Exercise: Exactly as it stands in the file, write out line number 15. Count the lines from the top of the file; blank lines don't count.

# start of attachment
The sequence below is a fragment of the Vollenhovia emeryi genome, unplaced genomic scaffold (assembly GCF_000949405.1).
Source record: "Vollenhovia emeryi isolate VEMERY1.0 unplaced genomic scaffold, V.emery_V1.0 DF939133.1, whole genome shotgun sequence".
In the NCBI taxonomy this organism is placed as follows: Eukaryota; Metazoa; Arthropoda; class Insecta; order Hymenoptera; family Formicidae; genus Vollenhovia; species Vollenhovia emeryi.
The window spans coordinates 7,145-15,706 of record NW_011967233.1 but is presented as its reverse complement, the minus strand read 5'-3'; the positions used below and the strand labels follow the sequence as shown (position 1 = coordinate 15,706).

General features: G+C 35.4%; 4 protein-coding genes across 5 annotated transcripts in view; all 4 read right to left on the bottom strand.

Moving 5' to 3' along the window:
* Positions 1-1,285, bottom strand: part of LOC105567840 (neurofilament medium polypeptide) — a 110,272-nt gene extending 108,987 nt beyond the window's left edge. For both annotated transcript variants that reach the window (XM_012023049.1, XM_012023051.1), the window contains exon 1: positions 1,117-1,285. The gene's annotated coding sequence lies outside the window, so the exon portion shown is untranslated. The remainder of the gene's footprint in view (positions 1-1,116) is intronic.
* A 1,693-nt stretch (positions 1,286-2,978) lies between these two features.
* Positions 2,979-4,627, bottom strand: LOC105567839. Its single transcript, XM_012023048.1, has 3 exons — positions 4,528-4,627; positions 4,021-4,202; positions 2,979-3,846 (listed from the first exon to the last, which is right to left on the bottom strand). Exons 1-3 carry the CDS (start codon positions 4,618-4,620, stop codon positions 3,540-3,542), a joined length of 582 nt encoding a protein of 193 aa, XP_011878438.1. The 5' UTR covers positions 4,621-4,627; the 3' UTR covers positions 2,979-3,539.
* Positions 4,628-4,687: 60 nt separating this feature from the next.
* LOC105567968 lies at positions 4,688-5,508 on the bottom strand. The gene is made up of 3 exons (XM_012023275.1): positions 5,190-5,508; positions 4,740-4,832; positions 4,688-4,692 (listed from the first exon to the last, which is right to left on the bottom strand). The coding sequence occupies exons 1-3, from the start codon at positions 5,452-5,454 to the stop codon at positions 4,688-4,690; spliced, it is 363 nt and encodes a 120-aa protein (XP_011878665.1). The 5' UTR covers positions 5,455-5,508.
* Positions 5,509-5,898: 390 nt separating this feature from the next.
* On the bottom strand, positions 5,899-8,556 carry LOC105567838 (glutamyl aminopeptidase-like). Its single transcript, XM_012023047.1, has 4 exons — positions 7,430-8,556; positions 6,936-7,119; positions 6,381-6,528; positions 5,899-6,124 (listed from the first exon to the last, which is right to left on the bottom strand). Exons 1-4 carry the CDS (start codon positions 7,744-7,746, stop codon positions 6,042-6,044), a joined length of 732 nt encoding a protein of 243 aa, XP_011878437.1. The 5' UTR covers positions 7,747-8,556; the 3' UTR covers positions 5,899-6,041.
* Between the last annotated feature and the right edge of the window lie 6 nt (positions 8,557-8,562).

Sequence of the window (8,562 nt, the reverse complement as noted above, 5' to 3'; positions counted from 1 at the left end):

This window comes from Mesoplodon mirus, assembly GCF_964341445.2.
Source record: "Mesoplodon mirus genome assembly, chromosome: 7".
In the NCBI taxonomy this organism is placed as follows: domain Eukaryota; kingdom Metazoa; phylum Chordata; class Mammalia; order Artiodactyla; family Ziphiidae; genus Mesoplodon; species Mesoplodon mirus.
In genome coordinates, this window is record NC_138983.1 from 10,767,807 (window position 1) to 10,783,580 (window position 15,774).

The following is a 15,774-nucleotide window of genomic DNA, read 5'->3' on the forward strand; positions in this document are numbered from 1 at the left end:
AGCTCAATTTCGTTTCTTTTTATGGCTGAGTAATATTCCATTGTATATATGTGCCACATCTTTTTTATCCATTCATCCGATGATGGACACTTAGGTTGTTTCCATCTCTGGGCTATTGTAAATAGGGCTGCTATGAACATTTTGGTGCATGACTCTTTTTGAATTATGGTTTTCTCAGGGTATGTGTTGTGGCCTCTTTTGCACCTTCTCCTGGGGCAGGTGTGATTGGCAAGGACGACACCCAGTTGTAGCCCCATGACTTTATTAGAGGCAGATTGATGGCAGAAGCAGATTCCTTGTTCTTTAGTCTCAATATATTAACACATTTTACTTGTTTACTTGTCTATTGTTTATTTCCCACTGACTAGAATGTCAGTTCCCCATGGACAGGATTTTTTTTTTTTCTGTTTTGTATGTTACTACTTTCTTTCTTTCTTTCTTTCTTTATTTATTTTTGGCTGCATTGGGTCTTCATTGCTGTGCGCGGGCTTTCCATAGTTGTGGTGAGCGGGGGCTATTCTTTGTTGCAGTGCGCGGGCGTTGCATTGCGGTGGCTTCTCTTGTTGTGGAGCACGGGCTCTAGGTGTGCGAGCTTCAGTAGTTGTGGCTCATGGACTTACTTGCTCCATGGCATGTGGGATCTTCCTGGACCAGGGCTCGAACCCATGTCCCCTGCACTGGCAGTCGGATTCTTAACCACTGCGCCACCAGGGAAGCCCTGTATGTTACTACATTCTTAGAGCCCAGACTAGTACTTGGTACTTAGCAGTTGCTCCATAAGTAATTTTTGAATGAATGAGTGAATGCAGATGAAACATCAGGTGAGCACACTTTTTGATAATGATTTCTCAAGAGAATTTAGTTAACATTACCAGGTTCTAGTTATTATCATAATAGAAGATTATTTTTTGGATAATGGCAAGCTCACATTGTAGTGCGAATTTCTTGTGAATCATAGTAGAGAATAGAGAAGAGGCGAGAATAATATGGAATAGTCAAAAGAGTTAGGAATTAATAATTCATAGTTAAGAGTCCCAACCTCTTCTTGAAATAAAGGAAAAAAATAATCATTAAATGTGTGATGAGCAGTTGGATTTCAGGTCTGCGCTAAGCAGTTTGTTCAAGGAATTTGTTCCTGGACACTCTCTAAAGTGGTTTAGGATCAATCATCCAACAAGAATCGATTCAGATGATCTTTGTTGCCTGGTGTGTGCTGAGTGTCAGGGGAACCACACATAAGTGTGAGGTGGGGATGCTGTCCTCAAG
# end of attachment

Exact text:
Sequence of the window (8,562 nt, the reverse complement as noted above, 5' to 3'; positions counted from 1 at the left end):